The Privilege of Dreams and Reality Colliding

By: Shelma  Jun in partnership with Subaru
All Photos by Jules Davies
 

Last month, I had the opportunity to spend three days in Marfa, TX with a group of twelve incredibly accomplished women – artists, athletes, mediamakers, activists, authors, builders and more. We converged on this small art town in West Texas to share, listen and learn from each other’s experiences and stories. 

One of the main topics that we discussed was dreams and how they relate to reality. One exercise had us listing out dreams on once piece of paper and reality on another. What many of us found is that our dreams and realities were very close to one another – or the same in certain instances. I admitted that right at this moment, I am quite lucky to work on the exact projects that I want to work on with the people that I want to work with – as dreams/goals emerge, I’ve been able to bring many of them to fruition over the past several years. Another shared a similar experience. Someone spoke of “going for what we want” and “not letting traditional ideas of success hold us back.” Several people nodded in agreement. 

However, I felt a bit uncomfortable with where the conversation was heading. I fully acknowledge and understand how privileged I am to live the life that I lead. After starting Flash Foxy and the Women’s Climbing Festival, I’ve been able to choose to work on my own projects that I am passionate about. While I work hard and bring 15+ years of work experience with me, I also know that THIS IS NOT THE ONLY REASON that I can CHOOSE to live this way. While I am an immigrant women of color and I don’t have any long term financial security, I do have the following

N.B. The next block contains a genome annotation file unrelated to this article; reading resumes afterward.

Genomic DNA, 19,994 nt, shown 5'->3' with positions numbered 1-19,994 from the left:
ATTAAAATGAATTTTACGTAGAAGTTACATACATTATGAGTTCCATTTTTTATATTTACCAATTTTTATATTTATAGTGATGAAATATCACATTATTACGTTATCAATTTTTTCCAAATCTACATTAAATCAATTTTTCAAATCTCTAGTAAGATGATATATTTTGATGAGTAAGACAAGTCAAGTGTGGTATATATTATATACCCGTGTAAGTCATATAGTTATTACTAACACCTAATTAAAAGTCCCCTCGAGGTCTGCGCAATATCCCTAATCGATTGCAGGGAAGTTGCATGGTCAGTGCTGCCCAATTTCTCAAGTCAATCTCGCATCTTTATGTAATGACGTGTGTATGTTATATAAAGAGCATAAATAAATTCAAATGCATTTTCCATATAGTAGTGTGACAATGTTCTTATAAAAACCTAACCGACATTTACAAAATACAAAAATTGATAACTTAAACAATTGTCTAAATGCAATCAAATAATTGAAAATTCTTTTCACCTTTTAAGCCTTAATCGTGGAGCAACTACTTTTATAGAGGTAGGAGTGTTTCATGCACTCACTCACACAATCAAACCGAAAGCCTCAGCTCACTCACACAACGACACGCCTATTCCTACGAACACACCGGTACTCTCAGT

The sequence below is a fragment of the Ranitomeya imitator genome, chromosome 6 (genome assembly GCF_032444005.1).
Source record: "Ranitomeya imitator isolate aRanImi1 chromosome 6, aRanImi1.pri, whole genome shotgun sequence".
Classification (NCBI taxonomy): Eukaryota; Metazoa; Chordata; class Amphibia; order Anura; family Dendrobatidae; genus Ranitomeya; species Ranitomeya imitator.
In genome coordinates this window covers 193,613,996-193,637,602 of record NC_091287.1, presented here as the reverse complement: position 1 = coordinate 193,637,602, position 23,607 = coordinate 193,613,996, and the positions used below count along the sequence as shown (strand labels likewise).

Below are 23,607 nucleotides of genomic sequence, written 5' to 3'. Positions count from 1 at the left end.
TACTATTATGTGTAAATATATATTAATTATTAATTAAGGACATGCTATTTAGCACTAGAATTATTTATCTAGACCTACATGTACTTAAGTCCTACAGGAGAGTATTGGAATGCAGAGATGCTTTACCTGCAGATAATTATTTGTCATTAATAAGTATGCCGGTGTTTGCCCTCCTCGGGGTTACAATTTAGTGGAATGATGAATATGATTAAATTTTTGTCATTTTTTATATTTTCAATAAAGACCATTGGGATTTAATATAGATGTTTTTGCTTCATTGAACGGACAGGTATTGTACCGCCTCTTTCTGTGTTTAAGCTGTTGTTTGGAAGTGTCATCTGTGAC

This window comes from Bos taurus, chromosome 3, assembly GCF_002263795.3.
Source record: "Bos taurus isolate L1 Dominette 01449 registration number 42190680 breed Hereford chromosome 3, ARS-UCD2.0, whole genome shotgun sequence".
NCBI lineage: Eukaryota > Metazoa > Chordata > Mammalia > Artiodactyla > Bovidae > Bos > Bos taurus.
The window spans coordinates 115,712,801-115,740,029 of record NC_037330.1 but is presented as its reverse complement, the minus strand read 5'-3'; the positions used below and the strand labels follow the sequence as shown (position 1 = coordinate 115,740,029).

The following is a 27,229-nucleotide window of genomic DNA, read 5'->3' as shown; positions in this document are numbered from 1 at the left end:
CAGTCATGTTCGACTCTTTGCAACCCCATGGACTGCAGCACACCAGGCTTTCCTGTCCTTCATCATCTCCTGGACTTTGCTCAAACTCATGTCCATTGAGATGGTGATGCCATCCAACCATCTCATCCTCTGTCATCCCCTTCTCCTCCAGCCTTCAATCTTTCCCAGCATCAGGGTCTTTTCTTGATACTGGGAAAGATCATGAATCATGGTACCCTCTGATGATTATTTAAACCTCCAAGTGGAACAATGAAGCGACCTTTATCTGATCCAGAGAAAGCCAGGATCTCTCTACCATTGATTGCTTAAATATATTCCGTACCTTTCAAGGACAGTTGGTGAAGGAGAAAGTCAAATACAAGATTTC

• I am educated with a Masters and a Bachelors degree for which I was able to get student loans. During that time, I only had to work to support myself and no others. 
  • While I am an immigrant, I do not speak with an accent 
  • I am an asian cis woman and do not face many of the discriminations that brown, black and trans women face. 
  • My past experiences and networks give me a strong chance of being hired for a living wage job should I need one to make money. 
  • I currently do not have to support any parents, children or relatives through my income. 

While I am a strong proponent of taking risks and working towards your goals/dreams, I fear that by emphasizing that idea too strongly, we are implying that if you’re not happy with the life that you’re living or the job that you’re working – it is due to your own choices and I just don’t think it’s as simple as that. Many folks have real barriers to choosing – financial means, family obligations, lack of a support network and safety net,  social and cultural barriers and more.

That is to say, CHOOSING to “go for what we want” and “working on something you love” is not a privilege that everyone, many folks, have. 

While we do not control how much privilege we are given, we can control how we handle that privilege. It was refreshing to see our cohort (predominantly white cis women) acknowledge the various privileges (in conjunction with hardwork, drive and a little bit of luck) that had brought us all to this discussion in the desert of West Texas.

I am thankful to have left Marfa with so many new friends and future collaborators whose drive and vision inspires me on the regular and to have been given the opportunity to participate in this space. I hope that conversations like this will continue to bring to light the complex nuances to “self care” and “living a life you love” and perhaps the next step will be to have a conversation on how action items to make these options more availably widely to anyone to seeks them. 

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